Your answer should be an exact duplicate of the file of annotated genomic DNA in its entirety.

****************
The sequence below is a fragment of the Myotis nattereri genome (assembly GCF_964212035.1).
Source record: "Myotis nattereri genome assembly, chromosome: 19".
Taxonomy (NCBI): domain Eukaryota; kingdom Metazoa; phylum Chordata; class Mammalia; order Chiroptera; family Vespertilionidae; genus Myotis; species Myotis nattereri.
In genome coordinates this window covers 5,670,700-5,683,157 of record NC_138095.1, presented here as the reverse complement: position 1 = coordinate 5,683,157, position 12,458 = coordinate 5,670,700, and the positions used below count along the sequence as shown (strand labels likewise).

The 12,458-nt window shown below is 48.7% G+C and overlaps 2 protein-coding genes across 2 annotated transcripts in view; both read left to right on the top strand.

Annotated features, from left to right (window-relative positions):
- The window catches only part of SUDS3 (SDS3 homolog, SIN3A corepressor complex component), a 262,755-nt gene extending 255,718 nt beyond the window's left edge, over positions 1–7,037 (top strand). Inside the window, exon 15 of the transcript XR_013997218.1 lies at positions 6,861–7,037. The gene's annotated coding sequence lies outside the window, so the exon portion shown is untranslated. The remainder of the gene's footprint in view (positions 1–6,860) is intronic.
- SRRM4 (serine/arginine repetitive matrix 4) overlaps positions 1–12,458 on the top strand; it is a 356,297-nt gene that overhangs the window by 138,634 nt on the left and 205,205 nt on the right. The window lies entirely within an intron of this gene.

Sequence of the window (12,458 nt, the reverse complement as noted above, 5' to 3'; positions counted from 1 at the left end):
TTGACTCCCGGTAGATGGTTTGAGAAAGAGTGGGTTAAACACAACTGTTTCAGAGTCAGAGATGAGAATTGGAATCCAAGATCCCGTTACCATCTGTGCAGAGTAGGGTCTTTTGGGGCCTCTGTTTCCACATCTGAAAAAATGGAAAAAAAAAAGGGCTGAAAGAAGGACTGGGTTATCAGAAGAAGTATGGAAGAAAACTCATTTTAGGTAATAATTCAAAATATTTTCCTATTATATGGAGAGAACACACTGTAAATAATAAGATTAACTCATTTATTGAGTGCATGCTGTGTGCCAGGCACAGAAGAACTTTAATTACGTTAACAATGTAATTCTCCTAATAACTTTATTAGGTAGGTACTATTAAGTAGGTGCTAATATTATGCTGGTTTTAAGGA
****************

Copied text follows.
The sequence below is a fragment of the Myotis nattereri genome (assembly GCF_964212035.1).
Source record: "Myotis nattereri genome assembly, chromosome: 19".
Taxonomy (NCBI): domain Eukaryota; kingdom Metazoa; phylum Chordata; class Mammalia; order Chiroptera; family Vespertilionidae; genus Myotis; species Myotis nattereri.
In genome coordinates this window covers 5,670,700-5,683,157 of record NC_138095.1, presented here as the reverse complement: position 1 = coordinate 5,683,157, position 12,458 = coordinate 5,670,700, and the positions used below count along the sequence as shown (strand labels likewise).

The 12,458-nt window shown below is 48.7% G+C and overlaps 2 protein-coding genes across 2 annotated transcripts in view; both read left to right on the top strand.

Annotated features, from left to right (window-relative positions):
- The window catches only part of SUDS3 (SDS3 homolog, SIN3A corepressor complex component), a 262,755-nt gene extending 255,718 nt beyond the window's left edge, over positions 1–7,037 (top strand). Inside the window, exon 15 of the transcript XR_013997218.1 lies at positions 6,861–7,037. The gene's annotated coding sequence lies outside the window, so the exon portion shown is untranslated. The remainder of the gene's footprint in view (positions 1–6,860) is intronic.
- SRRM4 (serine/arginine repetitive matrix 4) overlaps positions 1–12,458 on the top strand; it is a 356,297-nt gene that overhangs the window by 138,634 nt on the left and 205,205 nt on the right. The window lies entirely within an intron of this gene.

Sequence of the window (12,458 nt, the reverse complement as noted above, 5' to 3'; positions counted from 1 at the left end):
TTGACTCCCGGTAGATGGTTTGAGAAAGAGTGGGTTAAACACAACTGTTTCAGAGTCAGAGATGAGAATTGGAATCCAAGATCCCGTTACCATCTGTGCAGAGTAGGGTCTTTTGGGGCCTCTGTTTCCACATCTGAAAAAATGGAAAAAAAAAAGGGCTGAAAGAAGGACTGGGTTATCAGAAGAAGTATGGAAGAAAACTCATTTTAGGTAATAATTCAAAATATTTTCCTATTATATGGAGAGAACACACTGTAAATAATAAGATTAACTCATTTATTGAGTGCATGCTGTGTGCCAGGCACAGAAGAACTTTAATTACGTTAACAATGTAATTCTCCTAATAACTTTATTAGGTAGGTACTATTAAGTAGGTGCTAATATTATGCTGGTTTTAAGGA